VR vs ER: What is a Virtual Reality Experience?
Red Door is at the cutting edge of all escape room entertainment. We keep things fresh. So what’s new?
Two words: virtual reality.
The word “virtual” often carries some negative connotations in the space of building interpersonal skills. We often view technology as a barrier to true relationships. People go out with friends but stare at their phones the entire time instead of having a real conversation. Social gatherings transform into a mere stage to set up the perfect social media post. Rest assured, Red Door would never allow anything to deter us from our mission to deepen relationships through creative entertainment; and that’s exactly what a virtual reality experience will do.
VR demonstrates that you can connect technology with the purpose of deepening relationships. In some ways, VR experiences accomplish our mission similar to the way our existing escape rooms do. But it also takes a very unique approach. Let’s take a look at some key differences and similarities between virtual reality and escape rooms.
Simulated Setting vs Real-Life Setting
Maybe the most apparent difference between VR and ER is the setting. Red Door shows that lots of thought and time go into creating the sets of our episodes. Designers and contractors develop the most realistic environments that help suspend your disbelief. With tangible props, how can it get more real than that? How can a virtual setting compare? You have to try it to believe how real it feels.
In one set of my first VR experience, I stood on a tiny platform and it terrified me that I might fall off. A virtual cliff. Into a virtual abyss. Looking back, it seems silly. My shuffling feet probably looked silly too. The point is that a simulated setting can appear just as real as a live setting. There’s great depth of detail in the design and there seem to be no limitations to what can appear around you. In fact, just one episode can transport you to dozens of places across the universe and multiple periods across the timeline!
Virtual Interaction vs Face-to-Face Interaction
Our escape rooms ask you to leave your cell phones behind as you enter into the story. This encourages you and other players to communicate in person and in the moment. Escape rooms can actually really help you learn how to communicate more clearly and effectively. In a virtual reality experience, you’ll still communicate, and we’ll talk about that later, but it’ll be by your headsets. Yes, you won’t actually be able to see the other players. See those goggles in the header image? You’ll listen to your teammates through that. Although you can’t see other players as they normally appear, you’ll get to interact with their virtual avatars! It’s pretty cool actually. You can still hand them virtual treasures and toss them virtual clues. Or if you’re a bit of a prankster you can throw other virtual objects at them when they’re not looking. Hey, no one gets hurt, so no one gets in trouble.
We already know how fully immersive escape rooms are with their intricate storylines and very real environments. Virtual realities are just as immersive. With noise-canceling headsets and peripheral-blocking goggles, you really have no choice but to watch the virtual scene displayed in front of your eyes. Just like escape rooms, a VR episode is built around an interesting plot and, with this medium, it really is like stepping into a movie. Also just like escape rooms, VR engages as many of your senses as possible. Amazing surround sound pours out of your headset and startling haptics shake the remotes in your hands. I dare you to not feel anxious coming towards the edge of that virtual cliff.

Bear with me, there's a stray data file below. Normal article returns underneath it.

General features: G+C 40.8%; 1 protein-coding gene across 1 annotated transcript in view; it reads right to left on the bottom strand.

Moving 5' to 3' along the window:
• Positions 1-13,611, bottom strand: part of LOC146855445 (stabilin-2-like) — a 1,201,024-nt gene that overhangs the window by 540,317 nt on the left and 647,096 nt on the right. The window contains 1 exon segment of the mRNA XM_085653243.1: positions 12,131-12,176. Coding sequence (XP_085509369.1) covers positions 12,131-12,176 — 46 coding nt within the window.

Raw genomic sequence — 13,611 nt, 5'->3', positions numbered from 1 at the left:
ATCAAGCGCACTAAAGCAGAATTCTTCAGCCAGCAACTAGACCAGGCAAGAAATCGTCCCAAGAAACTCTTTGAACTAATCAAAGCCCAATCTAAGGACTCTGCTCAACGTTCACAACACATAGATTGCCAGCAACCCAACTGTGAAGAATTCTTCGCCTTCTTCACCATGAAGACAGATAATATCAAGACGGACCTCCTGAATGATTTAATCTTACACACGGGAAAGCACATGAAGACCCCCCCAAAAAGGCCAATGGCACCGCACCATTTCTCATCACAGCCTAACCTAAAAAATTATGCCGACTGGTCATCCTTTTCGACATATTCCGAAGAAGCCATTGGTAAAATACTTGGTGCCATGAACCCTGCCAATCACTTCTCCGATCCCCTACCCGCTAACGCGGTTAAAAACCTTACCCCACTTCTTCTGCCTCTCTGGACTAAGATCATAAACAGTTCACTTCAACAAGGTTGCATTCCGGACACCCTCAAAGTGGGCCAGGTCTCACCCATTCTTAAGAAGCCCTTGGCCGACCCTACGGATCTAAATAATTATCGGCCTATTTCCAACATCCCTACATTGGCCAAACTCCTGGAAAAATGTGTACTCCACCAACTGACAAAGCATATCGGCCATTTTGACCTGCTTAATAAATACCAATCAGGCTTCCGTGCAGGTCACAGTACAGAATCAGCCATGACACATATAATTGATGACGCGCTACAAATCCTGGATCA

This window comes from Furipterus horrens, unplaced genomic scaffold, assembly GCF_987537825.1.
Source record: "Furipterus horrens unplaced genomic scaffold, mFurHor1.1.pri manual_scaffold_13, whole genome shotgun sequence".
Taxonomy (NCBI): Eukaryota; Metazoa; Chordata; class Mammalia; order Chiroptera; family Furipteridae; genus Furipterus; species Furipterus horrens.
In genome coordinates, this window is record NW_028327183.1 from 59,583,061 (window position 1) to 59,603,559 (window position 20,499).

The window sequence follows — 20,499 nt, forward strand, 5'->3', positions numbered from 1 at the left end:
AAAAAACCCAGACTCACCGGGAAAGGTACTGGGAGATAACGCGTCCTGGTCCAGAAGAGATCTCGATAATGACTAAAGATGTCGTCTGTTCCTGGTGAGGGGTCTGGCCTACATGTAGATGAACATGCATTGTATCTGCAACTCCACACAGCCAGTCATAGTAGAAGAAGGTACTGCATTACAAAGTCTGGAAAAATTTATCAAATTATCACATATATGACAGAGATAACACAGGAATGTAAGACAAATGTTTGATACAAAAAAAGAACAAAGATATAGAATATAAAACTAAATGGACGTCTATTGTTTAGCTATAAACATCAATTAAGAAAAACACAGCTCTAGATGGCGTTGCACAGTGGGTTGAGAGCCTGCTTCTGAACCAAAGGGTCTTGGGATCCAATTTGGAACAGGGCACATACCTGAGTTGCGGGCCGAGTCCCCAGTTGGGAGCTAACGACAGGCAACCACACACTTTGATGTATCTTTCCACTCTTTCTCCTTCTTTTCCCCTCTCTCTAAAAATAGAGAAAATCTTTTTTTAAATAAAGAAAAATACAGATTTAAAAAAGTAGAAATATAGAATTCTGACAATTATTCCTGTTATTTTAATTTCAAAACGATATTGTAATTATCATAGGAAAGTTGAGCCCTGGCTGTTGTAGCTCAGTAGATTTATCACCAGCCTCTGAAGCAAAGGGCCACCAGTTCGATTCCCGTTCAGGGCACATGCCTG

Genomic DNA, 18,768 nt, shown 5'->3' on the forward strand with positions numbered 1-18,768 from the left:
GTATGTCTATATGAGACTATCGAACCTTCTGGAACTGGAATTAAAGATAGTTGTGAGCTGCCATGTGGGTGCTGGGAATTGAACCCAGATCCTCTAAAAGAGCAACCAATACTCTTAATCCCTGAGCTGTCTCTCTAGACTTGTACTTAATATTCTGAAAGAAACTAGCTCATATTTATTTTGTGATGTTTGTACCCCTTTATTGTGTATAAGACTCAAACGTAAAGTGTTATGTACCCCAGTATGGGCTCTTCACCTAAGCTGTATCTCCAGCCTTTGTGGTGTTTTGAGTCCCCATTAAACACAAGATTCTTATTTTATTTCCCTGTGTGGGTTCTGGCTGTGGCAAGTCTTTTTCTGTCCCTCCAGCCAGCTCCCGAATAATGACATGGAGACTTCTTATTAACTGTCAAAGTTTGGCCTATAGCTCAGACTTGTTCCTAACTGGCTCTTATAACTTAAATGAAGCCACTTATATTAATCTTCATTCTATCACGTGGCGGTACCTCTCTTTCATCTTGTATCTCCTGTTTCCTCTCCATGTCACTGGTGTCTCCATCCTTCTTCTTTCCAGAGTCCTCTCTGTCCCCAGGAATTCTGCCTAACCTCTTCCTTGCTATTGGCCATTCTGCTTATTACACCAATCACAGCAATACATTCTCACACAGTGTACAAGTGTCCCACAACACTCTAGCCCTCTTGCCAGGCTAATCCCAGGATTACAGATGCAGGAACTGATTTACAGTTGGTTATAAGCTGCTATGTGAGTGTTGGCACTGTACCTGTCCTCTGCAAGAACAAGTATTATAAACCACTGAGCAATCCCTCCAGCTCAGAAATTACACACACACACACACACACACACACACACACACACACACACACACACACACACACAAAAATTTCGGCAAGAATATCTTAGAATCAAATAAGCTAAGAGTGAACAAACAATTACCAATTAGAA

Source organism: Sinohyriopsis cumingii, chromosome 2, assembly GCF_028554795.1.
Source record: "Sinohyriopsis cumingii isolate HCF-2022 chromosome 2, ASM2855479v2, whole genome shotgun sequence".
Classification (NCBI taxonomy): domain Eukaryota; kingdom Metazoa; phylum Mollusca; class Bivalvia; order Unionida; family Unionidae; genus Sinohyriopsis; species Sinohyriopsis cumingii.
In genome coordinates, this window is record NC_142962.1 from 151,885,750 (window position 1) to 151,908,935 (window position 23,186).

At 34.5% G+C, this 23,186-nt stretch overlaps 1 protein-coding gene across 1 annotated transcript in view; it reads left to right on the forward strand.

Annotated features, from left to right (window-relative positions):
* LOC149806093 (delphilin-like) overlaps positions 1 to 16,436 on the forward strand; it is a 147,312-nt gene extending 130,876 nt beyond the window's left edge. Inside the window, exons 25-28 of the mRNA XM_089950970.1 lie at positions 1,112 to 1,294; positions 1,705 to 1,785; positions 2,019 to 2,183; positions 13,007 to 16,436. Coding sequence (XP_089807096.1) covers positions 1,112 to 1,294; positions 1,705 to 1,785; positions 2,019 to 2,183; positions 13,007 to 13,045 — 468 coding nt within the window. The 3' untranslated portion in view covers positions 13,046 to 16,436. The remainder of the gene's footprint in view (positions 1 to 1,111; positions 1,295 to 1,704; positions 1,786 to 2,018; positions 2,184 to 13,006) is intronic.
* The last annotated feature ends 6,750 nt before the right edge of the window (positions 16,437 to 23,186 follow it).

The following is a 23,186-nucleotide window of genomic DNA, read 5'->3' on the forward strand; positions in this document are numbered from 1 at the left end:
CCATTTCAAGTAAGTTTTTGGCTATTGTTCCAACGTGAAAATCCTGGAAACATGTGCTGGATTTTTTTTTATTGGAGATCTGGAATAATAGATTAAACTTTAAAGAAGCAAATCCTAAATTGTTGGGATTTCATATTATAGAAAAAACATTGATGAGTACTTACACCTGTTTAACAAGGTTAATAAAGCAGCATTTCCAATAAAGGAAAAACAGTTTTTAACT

Ah, our favorite word! Despite the usual connotations of isolation that revolve around virtual technology, there really is no way to win in a virtual reality experience without true teamwork. Teamwork and communication are just as necessary in a virtual setting as they are in escape rooms. My first VR experience included me, my dad, and two of my uncles. We all were new to this. But while I got the hang of the tech pretty quickly, my dad and uncle had been typing their names into the virtual computer for five minutes. This experience really tested each of us because we were all learning how to navigate and maneuver the controls. But it really tested how well we communicated with each other. When one of us discovered something or realized how to do something, it took a bit of time to explain it to the others. But in the end, we finished and I think we did pretty well. Most importantly, we finished before my sister, mom, and aunts. But there’s no way we could have even gotten past the first room (just typing in our names) without great teamwork.
Last but certainly not least: joy. Just like an escape room, the joy in the experience comes from being in the virtual environment with the people you are there with. Most times without realizing it, you are growing closer to your family, friends, or co-workers when you participate in an escape room. The same happens in a VR experience. All it takes is 60 minutes and you can deepen your relationship with at least one person. We hope that you get a chance to experience this with us at Red Door very soon!